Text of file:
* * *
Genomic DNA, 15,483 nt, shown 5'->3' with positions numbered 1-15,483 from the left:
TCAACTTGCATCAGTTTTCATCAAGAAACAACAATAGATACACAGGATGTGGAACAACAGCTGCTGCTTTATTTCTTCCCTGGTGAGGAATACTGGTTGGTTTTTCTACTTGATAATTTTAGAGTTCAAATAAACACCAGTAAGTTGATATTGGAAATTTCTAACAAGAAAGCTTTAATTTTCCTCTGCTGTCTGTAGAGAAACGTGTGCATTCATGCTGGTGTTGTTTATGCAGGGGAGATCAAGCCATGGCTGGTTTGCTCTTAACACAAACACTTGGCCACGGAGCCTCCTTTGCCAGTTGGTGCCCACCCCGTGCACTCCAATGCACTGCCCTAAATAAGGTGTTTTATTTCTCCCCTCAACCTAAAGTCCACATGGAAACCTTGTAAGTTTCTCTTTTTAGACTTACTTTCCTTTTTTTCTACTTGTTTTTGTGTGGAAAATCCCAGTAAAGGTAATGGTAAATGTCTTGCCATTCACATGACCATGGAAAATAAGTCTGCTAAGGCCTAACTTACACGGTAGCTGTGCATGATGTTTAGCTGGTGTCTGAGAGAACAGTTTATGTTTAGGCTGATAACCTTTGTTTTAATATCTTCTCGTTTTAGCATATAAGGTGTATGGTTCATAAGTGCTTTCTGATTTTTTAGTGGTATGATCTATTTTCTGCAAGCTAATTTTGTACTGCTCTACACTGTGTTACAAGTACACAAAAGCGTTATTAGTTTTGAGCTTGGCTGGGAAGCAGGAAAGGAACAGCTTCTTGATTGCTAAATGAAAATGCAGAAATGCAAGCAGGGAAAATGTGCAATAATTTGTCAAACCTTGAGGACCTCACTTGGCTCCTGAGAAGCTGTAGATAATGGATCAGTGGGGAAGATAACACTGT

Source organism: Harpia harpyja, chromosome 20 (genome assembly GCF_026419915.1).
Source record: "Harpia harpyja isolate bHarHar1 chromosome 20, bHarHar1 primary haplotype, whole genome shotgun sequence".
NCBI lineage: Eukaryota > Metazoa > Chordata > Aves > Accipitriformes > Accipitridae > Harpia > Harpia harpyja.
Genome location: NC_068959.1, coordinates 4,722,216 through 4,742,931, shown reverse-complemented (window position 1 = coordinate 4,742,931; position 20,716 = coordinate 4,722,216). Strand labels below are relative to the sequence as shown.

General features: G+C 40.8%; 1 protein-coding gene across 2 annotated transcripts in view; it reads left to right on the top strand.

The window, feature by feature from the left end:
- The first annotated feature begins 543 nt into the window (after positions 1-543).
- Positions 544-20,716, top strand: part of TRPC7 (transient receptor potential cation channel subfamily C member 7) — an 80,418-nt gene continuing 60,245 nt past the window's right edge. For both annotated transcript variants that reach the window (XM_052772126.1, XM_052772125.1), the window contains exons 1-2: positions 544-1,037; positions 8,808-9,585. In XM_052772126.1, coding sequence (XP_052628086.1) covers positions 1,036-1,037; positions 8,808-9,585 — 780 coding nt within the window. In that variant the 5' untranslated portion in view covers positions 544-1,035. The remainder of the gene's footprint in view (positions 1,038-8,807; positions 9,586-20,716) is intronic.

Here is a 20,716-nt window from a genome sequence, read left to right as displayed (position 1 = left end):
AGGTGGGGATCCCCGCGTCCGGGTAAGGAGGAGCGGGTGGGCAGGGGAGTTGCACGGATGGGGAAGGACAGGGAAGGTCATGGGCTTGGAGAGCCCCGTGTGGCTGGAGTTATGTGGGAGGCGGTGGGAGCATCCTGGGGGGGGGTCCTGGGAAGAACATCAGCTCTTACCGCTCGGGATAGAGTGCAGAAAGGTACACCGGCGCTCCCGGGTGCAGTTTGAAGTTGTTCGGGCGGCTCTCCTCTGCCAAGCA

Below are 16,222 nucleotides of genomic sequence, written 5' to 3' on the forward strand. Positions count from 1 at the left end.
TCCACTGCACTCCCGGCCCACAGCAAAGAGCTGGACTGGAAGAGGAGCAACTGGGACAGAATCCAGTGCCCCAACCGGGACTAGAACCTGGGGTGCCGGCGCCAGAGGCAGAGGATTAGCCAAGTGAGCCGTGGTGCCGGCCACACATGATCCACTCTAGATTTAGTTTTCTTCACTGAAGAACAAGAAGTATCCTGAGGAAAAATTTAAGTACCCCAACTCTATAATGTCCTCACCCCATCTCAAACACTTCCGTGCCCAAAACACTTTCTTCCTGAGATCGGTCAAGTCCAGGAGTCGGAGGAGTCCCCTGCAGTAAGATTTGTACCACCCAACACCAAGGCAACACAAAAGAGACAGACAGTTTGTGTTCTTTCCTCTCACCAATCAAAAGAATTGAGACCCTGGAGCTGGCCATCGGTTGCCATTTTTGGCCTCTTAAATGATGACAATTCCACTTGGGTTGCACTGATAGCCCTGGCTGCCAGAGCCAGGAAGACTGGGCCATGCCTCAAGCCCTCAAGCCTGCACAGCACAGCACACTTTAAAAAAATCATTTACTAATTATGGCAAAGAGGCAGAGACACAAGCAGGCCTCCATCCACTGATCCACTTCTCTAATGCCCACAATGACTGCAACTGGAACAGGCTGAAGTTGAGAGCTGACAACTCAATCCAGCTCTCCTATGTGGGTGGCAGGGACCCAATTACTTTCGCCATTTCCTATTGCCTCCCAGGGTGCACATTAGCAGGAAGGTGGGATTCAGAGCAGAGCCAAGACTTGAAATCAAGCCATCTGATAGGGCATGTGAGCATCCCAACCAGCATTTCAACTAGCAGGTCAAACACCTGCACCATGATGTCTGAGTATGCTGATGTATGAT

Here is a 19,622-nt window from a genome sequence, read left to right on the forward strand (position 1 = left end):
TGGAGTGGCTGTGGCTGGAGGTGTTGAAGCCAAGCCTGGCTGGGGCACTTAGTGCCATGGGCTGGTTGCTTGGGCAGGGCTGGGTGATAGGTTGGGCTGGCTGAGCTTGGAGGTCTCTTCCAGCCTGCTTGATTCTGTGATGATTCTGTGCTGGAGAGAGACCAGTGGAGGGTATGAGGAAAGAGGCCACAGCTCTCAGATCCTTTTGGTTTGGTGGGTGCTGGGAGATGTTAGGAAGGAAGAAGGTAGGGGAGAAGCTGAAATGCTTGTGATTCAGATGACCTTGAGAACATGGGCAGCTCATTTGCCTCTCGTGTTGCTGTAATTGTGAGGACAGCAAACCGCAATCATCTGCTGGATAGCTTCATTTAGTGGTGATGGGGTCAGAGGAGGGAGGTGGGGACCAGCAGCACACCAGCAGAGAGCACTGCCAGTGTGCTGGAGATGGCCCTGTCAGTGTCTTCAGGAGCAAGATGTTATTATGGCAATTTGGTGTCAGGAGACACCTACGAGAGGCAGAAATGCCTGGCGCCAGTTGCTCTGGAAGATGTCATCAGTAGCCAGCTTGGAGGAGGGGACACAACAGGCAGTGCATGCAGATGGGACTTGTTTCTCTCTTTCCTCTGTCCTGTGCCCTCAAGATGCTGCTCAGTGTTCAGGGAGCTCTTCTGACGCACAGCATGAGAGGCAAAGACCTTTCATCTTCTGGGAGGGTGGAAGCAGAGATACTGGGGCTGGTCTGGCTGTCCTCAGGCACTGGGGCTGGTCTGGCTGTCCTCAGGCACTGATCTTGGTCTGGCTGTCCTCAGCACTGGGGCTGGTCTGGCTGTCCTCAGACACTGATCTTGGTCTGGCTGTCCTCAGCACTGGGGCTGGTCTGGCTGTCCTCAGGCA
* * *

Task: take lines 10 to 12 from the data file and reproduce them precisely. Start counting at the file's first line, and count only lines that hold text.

- Positions 544-20,716, top strand: part of TRPC7 (transient receptor potential cation channel subfamily C member 7) — an 80,418-nt gene continuing 60,245 nt past the window's right edge. For both annotated transcript variants that reach the window (XM_052772126.1, XM_052772125.1), the window contains exons 1-2: positions 544-1,037; positions 8,808-9,585. In XM_052772126.1, coding sequence (XP_052628086.1) covers positions 1,036-1,037; positions 8,808-9,585 — 780 coding nt within the window. In that variant the 5' untranslated portion in view covers positions 544-1,035. The remainder of the gene's footprint in view (positions 1,038-8,807; positions 9,586-20,716) is intronic.

Here is a 20,716-nt window from a genome sequence, read left to right as displayed (position 1 = left end):
AGGTGGGGATCCCCGCGTCCGGGTAAGGAGGAGCGGGTGGGCAGGGGAGTTGCACGGATGGGGAAGGACAGGGAAGGTCATGGGCTTGGAGAGCCCCGTGTGGCTGGAGTTATGTGGGAGGCGGTGGGAGCATCCTGGGGGGGGGTCCTGGGAAGAACATCAGCTCTTACCGCTCGGGATAGAGTGCAGAAAGGTACACCGGCGCTCCCGGGTGCAGTTTGAAGTTGTTCGGGCGGCTCTCCTCTGCCAAGCA